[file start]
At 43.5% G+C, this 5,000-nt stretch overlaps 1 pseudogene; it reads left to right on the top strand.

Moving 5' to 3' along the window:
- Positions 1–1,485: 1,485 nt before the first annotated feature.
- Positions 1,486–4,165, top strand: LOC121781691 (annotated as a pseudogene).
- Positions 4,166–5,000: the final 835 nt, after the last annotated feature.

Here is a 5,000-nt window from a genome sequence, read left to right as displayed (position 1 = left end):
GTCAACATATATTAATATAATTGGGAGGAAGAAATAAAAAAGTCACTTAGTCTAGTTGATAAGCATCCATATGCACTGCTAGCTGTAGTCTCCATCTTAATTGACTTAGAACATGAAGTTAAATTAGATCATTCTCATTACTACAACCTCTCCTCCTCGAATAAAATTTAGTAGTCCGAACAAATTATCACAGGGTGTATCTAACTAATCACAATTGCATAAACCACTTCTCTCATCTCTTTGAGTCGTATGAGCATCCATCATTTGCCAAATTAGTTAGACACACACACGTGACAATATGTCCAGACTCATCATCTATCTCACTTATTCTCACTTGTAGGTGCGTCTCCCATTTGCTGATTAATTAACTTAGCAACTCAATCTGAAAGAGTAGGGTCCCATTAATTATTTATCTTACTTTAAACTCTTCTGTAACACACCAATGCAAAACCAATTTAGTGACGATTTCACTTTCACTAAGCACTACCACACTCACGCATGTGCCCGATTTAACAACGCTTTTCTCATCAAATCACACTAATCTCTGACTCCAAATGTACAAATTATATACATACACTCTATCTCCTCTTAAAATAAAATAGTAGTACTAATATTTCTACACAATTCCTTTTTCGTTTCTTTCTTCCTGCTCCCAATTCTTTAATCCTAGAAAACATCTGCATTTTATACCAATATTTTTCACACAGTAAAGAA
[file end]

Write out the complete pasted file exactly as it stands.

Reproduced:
At 43.5% G+C, this 5,000-nt stretch overlaps 1 pseudogene; it reads left to right on the top strand.

Moving 5' to 3' along the window:
- Positions 1–1,485: 1,485 nt before the first annotated feature.
- Positions 1,486–4,165, top strand: LOC121781691 (annotated as a pseudogene).
- Positions 4,166–5,000: the final 835 nt, after the last annotated feature.

Here is a 5,000-nt window from a genome sequence, read left to right as displayed (position 1 = left end):
GTCAACATATATTAATATAATTGGGAGGAAGAAATAAAAAAGTCACTTAGTCTAGTTGATAAGCATCCATATGCACTGCTAGCTGTAGTCTCCATCTTAATTGACTTAGAACATGAAGTTAAATTAGATCATTCTCATTACTACAACCTCTCCTCCTCGAATAAAATTTAGTAGTCCGAACAAATTATCACAGGGTGTATCTAACTAATCACAATTGCATAAACCACTTCTCTCATCTCTTTGAGTCGTATGAGCATCCATCATTTGCCAAATTAGTTAGACACACACACGTGACAATATGTCCAGACTCATCATCTATCTCACTTATTCTCACTTGTAGGTGCGTCTCCCATTTGCTGATTAATTAACTTAGCAACTCAATCTGAAAGAGTAGGGTCCCATTAATTATTTATCTTACTTTAAACTCTTCTGTAACACACCAATGCAAAACCAATTTAGTGACGATTTCACTTTCACTAAGCACTACCACACTCACGCATGTGCCCGATTTAACAACGCTTTTCTCATCAAATCACACTAATCTCTGACTCCAAATGTACAAATTATATACATACACTCTATCTCCTCTTAAAATAAAATAGTAGTACTAATATTTCTACACAATTCCTTTTTCGTTTCTTTCTTCCTGCTCCCAATTCTTTAATCCTAGAAAACATCTGCATTTTATACCAATATTTTTCACACAGTAAAGAA